They’re like gladiators — but they’re teenagers. This is the premise for Suzanne Collins rather dark young adult novel, The Hunger Games. In the past several years Suzanne Collins has became a household name with her trilogy about the country of Panem; a country that forces 24 young men and women (one boy and one girl between the ages of 12-18 from each district) to fight to the death in a grand arena. Narrated by Katniss Everdeen, The Hunger Games brings a great story that feels somewhat of a cross between 1984 and Lord of the Flies; however, Collins fails to pack the punch of great writers such as George Orwell or William Golding.
The premise of Panem, the country that turns its children into gladiators, is brilliant. However, while other stories about totalitarian government give needed critique to our current society, Collins virtually forgets to do this. There were many opportunities for Collins to make statements about the society she is writing to, but sadly, she doesn’t take them. Other than a few quiet statements about poverty and the lust for blood of humanity, there is little here that is relevant to the world being written to. This is disappointing seeing as there are so many wonderful things that this story could have done with only minor alterations, none of which significant. Its not a major flaw but it keeps the book from being something truly great.
Collins’ biggest strength is her ability to develop her characters. Not only is Katniss one of the best characters I’ve ever read, she is also one of the most beautifully developed characters. She has personality that doesn’t quit and a backstory that is interesting and revealed by Collins’ at all the right moments. Most writers only dream of handling their primary character as well as Collins does. Other characters such as Haymitch, Prim, and Cinna are handled wonderfully. While I found the character of Peeta to be lacking the touch of the rest of the cast, that could be simply because he is overshadowed by other strong characters.
The writing itself is strong. At times even comparable to greats such as Bradbury or Golding. However, more often than not Collins settles for the engrossing rather than the artistic. Again, this isn’t bad but it keeps the book from going to the next level. Perhaps the biggest weakness the book has is that it seems to lose its focus in the last 100 pages. Collins becomes distracted by a love story that feels somewhat unnecessary. While all great stories have a sense of romance, Collins makes what should have been a romantic subplot into the focus. In fact, the final lines of the book don’t dwell on the terrible government that is the central point of the story but rather on a love story that should have remained in the background.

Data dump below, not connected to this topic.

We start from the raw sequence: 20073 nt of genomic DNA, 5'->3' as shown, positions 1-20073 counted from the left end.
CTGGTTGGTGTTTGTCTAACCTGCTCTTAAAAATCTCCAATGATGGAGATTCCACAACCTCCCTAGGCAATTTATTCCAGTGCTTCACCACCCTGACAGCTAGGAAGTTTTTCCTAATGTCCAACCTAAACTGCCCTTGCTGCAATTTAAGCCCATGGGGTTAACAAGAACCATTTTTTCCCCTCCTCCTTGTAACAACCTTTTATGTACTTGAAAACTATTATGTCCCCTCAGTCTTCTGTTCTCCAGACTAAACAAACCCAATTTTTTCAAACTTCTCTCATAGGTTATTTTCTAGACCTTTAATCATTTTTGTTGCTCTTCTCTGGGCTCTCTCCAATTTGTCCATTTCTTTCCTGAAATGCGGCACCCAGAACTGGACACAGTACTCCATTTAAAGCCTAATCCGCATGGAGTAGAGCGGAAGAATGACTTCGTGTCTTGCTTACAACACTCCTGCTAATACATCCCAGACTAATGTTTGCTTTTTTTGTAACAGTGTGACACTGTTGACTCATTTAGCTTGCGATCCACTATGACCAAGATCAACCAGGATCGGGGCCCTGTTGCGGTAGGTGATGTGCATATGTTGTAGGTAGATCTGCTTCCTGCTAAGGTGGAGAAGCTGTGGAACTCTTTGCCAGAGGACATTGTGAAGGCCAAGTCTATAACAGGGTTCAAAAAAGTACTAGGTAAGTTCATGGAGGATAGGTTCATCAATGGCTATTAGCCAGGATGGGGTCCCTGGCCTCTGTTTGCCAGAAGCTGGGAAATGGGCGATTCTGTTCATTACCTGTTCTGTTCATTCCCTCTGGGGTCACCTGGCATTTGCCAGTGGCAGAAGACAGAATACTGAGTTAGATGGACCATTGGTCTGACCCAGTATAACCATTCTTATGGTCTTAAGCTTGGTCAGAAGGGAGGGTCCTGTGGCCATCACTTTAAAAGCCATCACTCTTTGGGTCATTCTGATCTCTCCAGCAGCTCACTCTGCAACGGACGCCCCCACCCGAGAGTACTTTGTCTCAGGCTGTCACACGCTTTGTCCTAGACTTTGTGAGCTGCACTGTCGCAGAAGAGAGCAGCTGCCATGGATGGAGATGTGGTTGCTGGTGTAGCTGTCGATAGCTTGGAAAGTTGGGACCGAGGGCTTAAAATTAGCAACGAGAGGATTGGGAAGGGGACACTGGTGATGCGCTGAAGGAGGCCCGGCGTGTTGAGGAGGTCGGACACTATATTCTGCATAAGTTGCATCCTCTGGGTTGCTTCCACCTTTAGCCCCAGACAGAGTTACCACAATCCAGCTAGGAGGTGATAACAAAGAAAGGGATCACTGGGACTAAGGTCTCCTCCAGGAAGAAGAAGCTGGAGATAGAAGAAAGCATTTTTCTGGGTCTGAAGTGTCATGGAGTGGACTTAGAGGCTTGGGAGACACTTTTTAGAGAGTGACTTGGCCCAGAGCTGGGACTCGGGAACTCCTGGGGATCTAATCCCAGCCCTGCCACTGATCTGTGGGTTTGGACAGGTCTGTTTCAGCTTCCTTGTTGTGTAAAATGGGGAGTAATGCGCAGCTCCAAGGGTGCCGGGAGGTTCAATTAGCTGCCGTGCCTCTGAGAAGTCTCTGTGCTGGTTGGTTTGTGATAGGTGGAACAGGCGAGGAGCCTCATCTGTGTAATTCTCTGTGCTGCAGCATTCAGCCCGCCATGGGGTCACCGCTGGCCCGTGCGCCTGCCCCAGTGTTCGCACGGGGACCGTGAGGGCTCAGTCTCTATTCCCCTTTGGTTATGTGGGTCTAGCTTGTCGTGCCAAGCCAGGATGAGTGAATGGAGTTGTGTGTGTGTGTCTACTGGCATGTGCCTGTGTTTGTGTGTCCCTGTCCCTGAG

When the last pages of The Hunger Games were read and I sat the book down, the feeling that overcame me was nothing other than disappointment. Sure, the book is good — very good. And at times its great. But I can’t help but think what it had the potential to be. Collins has created a dark but entertaining world; yet she fails to make a relevant statement about the world she’s writing to. She has crafted arguably some of the best fictional characters of our time, but she fails to keep her focus on the true story. The Hunger Games is a fantastic book but it seems to me that there is another level that this book could have made it to — another level that for some reason Collins just wasn’t willing to go to. And for that reason, I fear that 20 years from now most copies of this book will be doing little more than collecting dust when this had the potential to be the kind of book that survives the generations and is still being read by readers centuries hereafter.
Content: PG-13 for thematic elements and some strong violence
Final Note: After reading the book, I watched the film. While a book is always better detailed and overall stronger than a film, this movie avoided making some of the mistakes that the novel did. While the book lost its focus towards the end, the film keeps the terrible dictatorship as the focus as the credits begin to role. While after reading the novel there wasn’t much compelling me to read the rest of the trilogy, the film allowed my interest in the sequels to grow.